At least they started out that way. Then they became morning walks.
- "Niagra", by Alec Soth - Link
- The work of Stephen Shore - Link
- "The Americans". The show, not the book by Robert Frank(but yeah, that too).
- "The End of the Fucking World"
- The work of Cian Oba-Smith - Link
- "Walden" by Henry David Thoreau
- Black Mirror
- Kanye West's discography
- "The Compleat Angler"
- Daniel Arnold's instagram
- Lula Hyers' photographs
- "The Score" by The Fugees
- This TED talk
Everyone loves the Nikon L35AF. As far as OG point-and-shoots go, Its one of the most revered for its awesome 35mm F/2.8 lens, and its easily one of the most recognizable point-and-shoots from its era. For whatever reason though, the later L35AF2 and 3, or "One Touch" as they were known on the US market, don't get as much love. After using it though, I think it really shines for one task - street photography. …Read More
As far as compacts go, Olympus is known for making many of the best, ranging from the XA to the Stylus Epic. And with the Olympus Stylus Epic gaining cult status, people are becoming more and more interested in its zoom counterparts as well. Most agree that the best of these is the Zoom 80 model. While its range isn't quite as big than the others, this actually results in …Read More
Please note that this review isn't just me ripping on the Leica mini. If you find one at a good price, by all means buy it and you should be pretty happy. Here's the thing about the Leica Mini though... its a great compact, but it doesn't hold up when compared to the Mini Zoom(in my opinion). The Camera itself is awesome. Its fun to shoot, and feels surprisingly solid for a plastic point and shoot. It also focuses pretty quickly, and as far as automatic film cameras go, its not that loud. Its also significantly smaller than the zoom, so it has that going for it as well.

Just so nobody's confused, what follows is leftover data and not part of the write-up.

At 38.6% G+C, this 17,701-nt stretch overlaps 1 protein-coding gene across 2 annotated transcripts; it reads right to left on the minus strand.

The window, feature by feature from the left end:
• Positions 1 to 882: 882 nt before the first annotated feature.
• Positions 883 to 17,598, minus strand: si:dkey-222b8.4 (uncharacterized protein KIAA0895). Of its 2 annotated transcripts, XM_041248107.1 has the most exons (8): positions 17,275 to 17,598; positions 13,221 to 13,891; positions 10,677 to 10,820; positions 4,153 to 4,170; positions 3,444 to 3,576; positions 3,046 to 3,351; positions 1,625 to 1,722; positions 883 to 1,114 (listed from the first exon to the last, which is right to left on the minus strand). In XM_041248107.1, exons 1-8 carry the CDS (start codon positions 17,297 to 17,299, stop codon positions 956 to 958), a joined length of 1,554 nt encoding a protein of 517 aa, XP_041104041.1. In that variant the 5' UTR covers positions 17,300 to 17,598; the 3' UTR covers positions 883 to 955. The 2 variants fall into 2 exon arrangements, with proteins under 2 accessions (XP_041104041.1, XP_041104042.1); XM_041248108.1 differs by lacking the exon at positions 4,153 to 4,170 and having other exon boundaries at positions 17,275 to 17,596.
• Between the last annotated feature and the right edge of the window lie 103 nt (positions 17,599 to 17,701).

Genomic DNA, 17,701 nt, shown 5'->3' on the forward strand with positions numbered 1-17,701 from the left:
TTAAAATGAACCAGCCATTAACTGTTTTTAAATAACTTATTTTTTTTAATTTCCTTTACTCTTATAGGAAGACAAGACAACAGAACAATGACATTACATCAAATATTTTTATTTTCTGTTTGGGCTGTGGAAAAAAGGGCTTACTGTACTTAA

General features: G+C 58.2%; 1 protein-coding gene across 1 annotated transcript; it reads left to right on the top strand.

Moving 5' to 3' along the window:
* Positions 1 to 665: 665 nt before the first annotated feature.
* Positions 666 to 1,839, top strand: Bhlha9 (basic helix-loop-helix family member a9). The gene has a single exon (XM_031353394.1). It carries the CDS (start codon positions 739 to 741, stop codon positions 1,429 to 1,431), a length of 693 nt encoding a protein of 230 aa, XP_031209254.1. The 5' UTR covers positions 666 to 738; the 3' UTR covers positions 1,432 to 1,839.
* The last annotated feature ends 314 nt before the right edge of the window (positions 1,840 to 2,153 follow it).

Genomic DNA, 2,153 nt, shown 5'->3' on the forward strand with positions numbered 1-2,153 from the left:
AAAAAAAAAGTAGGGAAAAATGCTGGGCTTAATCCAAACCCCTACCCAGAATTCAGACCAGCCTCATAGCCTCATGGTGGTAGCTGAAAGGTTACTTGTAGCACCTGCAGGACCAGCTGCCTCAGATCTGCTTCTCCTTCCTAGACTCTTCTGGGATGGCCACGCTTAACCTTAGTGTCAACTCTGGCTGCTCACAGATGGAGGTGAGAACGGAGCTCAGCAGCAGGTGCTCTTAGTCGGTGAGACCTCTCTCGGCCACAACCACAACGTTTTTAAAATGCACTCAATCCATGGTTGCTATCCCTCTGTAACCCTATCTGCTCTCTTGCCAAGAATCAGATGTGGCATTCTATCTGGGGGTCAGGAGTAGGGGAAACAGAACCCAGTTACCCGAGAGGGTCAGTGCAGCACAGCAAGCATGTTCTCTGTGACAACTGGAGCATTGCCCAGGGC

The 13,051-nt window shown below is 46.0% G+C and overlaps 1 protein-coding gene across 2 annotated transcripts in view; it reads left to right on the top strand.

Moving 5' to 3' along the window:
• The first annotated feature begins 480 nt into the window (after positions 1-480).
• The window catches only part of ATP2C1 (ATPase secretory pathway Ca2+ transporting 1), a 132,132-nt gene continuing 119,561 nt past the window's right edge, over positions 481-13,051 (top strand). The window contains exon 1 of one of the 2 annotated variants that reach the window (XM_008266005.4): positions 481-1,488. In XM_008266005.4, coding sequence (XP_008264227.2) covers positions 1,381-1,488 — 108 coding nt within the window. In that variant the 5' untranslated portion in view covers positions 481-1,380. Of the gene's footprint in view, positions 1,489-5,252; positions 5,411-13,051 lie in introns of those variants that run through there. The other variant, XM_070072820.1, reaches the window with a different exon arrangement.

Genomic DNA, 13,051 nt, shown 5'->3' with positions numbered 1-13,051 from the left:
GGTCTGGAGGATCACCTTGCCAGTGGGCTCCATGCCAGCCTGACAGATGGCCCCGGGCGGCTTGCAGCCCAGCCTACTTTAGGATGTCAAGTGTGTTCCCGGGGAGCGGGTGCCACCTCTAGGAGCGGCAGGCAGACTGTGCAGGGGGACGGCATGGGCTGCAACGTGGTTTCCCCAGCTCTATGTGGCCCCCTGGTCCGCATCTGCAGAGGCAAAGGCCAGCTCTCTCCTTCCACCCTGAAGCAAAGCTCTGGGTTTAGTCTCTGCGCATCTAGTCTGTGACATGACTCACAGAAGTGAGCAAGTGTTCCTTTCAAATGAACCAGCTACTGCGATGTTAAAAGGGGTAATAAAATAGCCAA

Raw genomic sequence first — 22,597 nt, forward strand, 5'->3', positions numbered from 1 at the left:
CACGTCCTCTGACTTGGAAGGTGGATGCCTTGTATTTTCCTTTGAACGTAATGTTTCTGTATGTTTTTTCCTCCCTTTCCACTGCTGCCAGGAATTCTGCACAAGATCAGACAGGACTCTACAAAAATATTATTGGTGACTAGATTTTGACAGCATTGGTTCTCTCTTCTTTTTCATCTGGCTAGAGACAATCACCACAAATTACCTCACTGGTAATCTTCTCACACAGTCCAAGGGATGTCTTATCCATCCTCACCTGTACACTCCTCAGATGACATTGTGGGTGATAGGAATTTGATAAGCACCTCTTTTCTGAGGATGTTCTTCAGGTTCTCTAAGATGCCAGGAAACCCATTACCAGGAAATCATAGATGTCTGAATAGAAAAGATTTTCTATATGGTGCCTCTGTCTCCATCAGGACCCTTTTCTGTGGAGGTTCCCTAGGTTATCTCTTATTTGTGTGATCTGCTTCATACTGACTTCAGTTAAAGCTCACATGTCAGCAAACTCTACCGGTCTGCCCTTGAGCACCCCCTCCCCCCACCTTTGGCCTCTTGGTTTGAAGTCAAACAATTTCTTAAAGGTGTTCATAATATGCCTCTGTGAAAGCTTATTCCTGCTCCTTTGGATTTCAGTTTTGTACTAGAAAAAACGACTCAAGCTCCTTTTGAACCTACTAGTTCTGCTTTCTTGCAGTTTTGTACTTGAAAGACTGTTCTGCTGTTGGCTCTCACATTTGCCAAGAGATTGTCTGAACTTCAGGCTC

To me, the problem is the lens. Its actually a really good lens, especially by point-and-shoot standards. But its NOT as good as the mini zoom. The Mini zoom has a lens that is just as sharp, and while you sacrifice half a stop or so at its widest setting, you get much more versatility in a relatively similar package with the mini zoom. The other problem is its lack of control features. While the mini zoom has a variety of modes to choose from, the Mini only has flash settings, like the majority of consumer point and shoots from the time.
Because of these issues, I consider the Leica Mini to be a dumbed down version of the Leica mini zoom. It does have one feature that I like though, which is that mine tended to slightly overexpose photos by around a stop, making scanning much easier on flatbed scanners like my v600. This could vary from camera to camera though, so take it with a grain of salt.
All images were shot on full auto mode with Kodak Ultramax 400, and were scanned with an epson v600
This is going to be a real short review, simply because this camera is just too similar to the fixed lens infinity stylus to justify a full-length one. While some zoom compacts are far from their fixed lens counterparts, this one operates just the same, but with a zoom lens. Though the lens isn't quite as good as the fixed version, even at its widest setting, Its IQ is still very good. My only complaint is that it had light leaks even though the O-ring seal was fully intact, but I just wrote it off as a feature of the camera. All photos were shot on auto mode with kodak ultramax 400 film